In the polarized debate over new development, it’s unfortunately common to overlook the “win-win strategies” – the ones that achieve the City’s goals of accommodating new growth with sustainable patterns, that make reasonable profits for developers, and that mitigate negative impacts on existing residents, and preserve and even enhance the existing livability of the city.
Too often these negative impacts are severe — and they are unnecessary, and therefore unjustifiable. Shading, wind effects, view blockages, negative skyline changes — these and other impacts are too often traded away, as benefits to the public space commons are “privatized” for developers and buyers. This is anything but a sustainable development strategy (as we have shown, using research evidence).
Yet good tools do exist to mitigate these impacts, and to produce good quality, win-win development. Here we focus on just one, the venerable “step-back.” This is a change in the building edge where it “steps back,” usually from the street (or sometimes the rear or side of the lot) as it gets higher. (Typically a “setback” is where the entire building footprint is “set back” from any of the property lines.)
The step-back came to prominence as part of the 1916 New York Zoning Resolution, which came in the wake of an explosive growth of skyscrapers in that city. The code required a series of step-backs as a building got taller, thereby mitigating impacts from shadowing and other negative effects. But the code had the unintended benefit of leading to a new generation of “sculpted” buildings, like the Chrysler Building, the Empire State Building and many other icons of the era. New York architect Hugh Ferriss produced a series of influential drawings that showed how this worked (see below).
Why have we mostly forgotten about step-backs? Profit-minded developers usually make more money when they go straight up from the street. That creates more unit floorspace, and reduces the cost from tricky corners, roofing, decking and flashing that are often required for step-backs. But for a city like Portland, this is a problem: taller buildings on our small blocks tend to loom over the street, exacerbating problems with view, wind, massing, visual disruption and the like.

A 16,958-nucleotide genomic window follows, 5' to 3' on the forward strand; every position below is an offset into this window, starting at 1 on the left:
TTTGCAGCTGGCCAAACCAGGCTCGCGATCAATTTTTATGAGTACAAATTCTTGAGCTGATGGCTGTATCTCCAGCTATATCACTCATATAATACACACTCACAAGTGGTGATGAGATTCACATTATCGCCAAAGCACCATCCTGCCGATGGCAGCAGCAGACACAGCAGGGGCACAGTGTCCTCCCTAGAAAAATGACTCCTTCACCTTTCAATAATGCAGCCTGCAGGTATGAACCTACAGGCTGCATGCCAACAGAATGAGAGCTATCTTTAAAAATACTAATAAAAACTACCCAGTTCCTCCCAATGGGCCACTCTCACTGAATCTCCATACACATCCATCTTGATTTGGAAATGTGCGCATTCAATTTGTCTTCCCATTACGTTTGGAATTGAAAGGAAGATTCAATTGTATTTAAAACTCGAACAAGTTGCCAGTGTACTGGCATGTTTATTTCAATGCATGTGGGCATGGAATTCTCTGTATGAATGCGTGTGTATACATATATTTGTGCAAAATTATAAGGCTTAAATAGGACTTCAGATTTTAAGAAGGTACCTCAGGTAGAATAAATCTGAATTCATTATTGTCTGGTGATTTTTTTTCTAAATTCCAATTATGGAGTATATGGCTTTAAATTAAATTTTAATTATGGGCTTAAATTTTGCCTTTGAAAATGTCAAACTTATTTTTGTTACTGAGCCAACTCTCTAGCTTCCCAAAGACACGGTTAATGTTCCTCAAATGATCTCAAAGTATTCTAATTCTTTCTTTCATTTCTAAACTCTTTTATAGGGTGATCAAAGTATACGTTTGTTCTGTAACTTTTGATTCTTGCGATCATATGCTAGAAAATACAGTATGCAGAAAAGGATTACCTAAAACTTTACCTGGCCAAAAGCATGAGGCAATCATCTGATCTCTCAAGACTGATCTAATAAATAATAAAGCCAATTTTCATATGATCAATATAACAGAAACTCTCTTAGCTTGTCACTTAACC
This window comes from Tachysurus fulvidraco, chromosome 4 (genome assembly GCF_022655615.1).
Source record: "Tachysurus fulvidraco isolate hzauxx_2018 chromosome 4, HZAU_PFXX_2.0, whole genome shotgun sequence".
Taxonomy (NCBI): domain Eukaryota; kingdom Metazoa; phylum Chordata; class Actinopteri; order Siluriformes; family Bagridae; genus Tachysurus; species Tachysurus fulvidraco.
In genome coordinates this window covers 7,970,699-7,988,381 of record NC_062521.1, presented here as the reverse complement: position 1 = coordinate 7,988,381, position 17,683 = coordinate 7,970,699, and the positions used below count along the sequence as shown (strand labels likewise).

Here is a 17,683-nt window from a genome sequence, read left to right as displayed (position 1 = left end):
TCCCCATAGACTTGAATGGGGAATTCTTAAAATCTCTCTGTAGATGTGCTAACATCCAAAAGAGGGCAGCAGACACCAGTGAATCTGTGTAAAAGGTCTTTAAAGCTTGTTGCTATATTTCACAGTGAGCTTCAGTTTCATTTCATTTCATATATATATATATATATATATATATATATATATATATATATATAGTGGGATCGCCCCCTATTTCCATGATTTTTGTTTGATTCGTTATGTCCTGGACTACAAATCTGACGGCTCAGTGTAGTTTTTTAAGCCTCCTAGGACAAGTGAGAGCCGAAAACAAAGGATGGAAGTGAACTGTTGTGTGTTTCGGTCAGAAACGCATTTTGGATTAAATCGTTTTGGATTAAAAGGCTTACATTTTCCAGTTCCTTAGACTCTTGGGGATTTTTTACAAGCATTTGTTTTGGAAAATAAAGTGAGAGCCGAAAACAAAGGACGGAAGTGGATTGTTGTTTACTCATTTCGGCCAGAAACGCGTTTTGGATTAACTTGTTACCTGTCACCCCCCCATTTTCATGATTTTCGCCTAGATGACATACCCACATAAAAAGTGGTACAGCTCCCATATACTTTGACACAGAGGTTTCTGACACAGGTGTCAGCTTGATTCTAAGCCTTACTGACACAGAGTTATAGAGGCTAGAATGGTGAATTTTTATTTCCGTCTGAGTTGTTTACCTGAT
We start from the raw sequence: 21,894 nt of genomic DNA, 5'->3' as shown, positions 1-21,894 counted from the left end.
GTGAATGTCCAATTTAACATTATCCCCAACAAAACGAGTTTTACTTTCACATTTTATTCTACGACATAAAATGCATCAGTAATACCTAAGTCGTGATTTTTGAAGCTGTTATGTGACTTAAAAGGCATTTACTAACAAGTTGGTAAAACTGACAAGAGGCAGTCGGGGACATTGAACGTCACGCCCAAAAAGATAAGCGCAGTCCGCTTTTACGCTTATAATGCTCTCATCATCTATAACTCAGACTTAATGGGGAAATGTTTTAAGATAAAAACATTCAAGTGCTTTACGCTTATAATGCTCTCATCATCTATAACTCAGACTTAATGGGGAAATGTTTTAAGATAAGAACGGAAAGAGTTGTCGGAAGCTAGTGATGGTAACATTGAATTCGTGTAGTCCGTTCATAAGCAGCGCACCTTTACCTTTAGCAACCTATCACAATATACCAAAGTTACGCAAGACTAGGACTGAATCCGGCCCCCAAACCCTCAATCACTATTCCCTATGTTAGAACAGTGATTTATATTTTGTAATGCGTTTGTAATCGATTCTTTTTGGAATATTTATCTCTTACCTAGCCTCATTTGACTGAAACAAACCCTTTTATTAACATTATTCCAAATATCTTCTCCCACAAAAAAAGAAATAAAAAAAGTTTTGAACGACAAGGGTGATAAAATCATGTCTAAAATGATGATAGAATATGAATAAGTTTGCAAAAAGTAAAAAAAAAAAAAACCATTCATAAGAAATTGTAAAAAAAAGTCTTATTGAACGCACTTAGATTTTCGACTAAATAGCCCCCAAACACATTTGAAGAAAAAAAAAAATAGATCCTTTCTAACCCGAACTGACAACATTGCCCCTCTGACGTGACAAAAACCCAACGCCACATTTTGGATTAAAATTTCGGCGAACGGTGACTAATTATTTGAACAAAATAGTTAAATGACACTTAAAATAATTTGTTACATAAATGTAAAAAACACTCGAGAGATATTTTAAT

And of course, profit for developers is not the only criterion that must be considered. A developer has a legal obligation to mitigate the impact of any development on the quality and value of its neighbors. Property rights are one thing, but as Supreme Court Justice Oliver Wendell Holmes once wryly observed — in a legal admonition that developers and libertarians alike must bear in mind — “My freedom to swing my fist ends at your nose!”
But going straight up is precisely what a generation of failed “modernist” projects did in the 1960s, with very unhappy results. The era of modernist fiascoes led to a series of reforms, in Portland and other cities. In their place we saw a generation of more human-scaled, more contextual buildings and civic spaces. We also saw plenty of profitable new development, taking seriously its civic responsibility to add to the public realm and the livable city — and to mitigate its negative impacts.
But now a form of amnesia has taken hold. The outscale modernist buildings are back, with colorful artistic packaging and all manner of ‘bolt-on green” features. These new structures are certainly profitable for the developers, and for their investors and buyers, who increasingly represent offshore capital (e.g. from China, Russia et al) – as many recent news accounts have documented.
Portland leadership has seemed curiously unwilling to engage this new wave of development and hold it accountable. Many in the City have even gone along with so-called “greenwashing” and “bean-counting” arguments, which say that anything that delivers more jobs, housing units and density is automatically a positive form of growth for the City. A kind of “Architectural-Industrial Complex” has taken the fore, aggressively promoting (without evidence) its claims for a progressive agenda.
But the lessons of history sadly demonstrate the follies of this kind of approach. And history also demonstrates that we have choices available to us — choices for better alternatives.
While we have coddled ill-conceived, out-scale developments with “greenwashing” and “kool-aid drinking” — selling the (profitable) fantasy of a utopian “Little Vancouver” — we have simultaneously created a byzantine approval process that adds major risk and cost to projects — and paradoxically incentivizes lowest-common-denominator development. A better strategy would be to reward good quality development with greater certainty and streamlining of the process. These model forms of development could be agreed to by the neighborhoods in concept, making entitlement processes smoother, less likely to face opposition, and therefore offering lower risk and higher profit to good quality developers.
There are good tools and strategies available for a more successful, win-win approach to development. Portland architect Laurence Qamar, for example, recently created a series of step-back proposals for the development of the Woodstock Corridor. Instead of the boxy, ungainly “space invaders” that have bedeviled other parts of the city, Qamar’s step-back code would assure that buildings step down to the street, and to existing residential and low-rise areas. Developers using this code would trade the cost of the step-backs for a much greater certainty, stronger community support, higher quality and appeal, and lower risk for the project overall. Thats a win-win by any definition.